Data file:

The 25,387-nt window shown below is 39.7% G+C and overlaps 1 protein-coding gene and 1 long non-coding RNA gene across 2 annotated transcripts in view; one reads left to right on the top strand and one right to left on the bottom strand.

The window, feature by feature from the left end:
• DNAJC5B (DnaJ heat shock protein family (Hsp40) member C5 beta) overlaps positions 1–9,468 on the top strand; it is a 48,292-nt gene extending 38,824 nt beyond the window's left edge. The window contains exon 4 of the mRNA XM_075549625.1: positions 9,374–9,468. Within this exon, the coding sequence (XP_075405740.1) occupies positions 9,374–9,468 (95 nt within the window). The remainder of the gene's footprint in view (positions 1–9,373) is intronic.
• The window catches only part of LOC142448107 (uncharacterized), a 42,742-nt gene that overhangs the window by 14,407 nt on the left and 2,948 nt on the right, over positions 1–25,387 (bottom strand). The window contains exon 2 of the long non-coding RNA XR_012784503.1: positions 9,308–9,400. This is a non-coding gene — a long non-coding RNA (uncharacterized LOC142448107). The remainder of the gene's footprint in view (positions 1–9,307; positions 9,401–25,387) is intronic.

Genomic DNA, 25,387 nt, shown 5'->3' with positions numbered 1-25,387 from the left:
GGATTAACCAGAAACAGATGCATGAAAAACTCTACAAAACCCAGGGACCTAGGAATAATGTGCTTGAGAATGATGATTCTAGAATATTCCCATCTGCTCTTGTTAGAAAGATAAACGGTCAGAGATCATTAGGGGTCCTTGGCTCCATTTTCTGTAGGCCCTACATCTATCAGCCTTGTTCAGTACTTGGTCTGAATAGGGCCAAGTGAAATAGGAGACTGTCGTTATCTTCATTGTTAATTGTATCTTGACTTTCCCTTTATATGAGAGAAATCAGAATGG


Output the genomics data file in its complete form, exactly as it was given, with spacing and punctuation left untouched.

The 25,387-nt window shown below is 39.7% G+C and overlaps 1 protein-coding gene and 1 long non-coding RNA gene across 2 annotated transcripts in view; one reads left to right on the top strand and one right to left on the bottom strand.

The window, feature by feature from the left end:
• DNAJC5B (DnaJ heat shock protein family (Hsp40) member C5 beta) overlaps positions 1–9,468 on the top strand; it is a 48,292-nt gene extending 38,824 nt beyond the window's left edge. The window contains exon 4 of the mRNA XM_075549625.1: positions 9,374–9,468. Within this exon, the coding sequence (XP_075405740.1) occupies positions 9,374–9,468 (95 nt within the window). The remainder of the gene's footprint in view (positions 1–9,373) is intronic.
• The window catches only part of LOC142448107 (uncharacterized), a 42,742-nt gene that overhangs the window by 14,407 nt on the left and 2,948 nt on the right, over positions 1–25,387 (bottom strand). The window contains exon 2 of the long non-coding RNA XR_012784503.1: positions 9,308–9,400. This is a non-coding gene — a long non-coding RNA (uncharacterized LOC142448107). The remainder of the gene's footprint in view (positions 1–9,307; positions 9,401–25,387) is intronic.

Genomic DNA, 25,387 nt, shown 5'->3' with positions numbered 1-25,387 from the left:
GGATTAACCAGAAACAGATGCATGAAAAACTCTACAAAACCCAGGGACCTAGGAATAATGTGCTTGAGAATGATGATTCTAGAATATTCCCATCTGCTCTTGTTAGAAAGATAAACGGTCAGAGATCATTAGGGGTCCTTGGCTCCATTTTCTGTAGGCCCTACATCTATCAGCCTTGTTCAGTACTTGGTCTGAATAGGGCCAAGTGAAATAGGAGACTGTCGTTATCTTCATTGTTAATTGTATCTTGACTTTCCCTTTATATGAGAGAAATCAGAATGG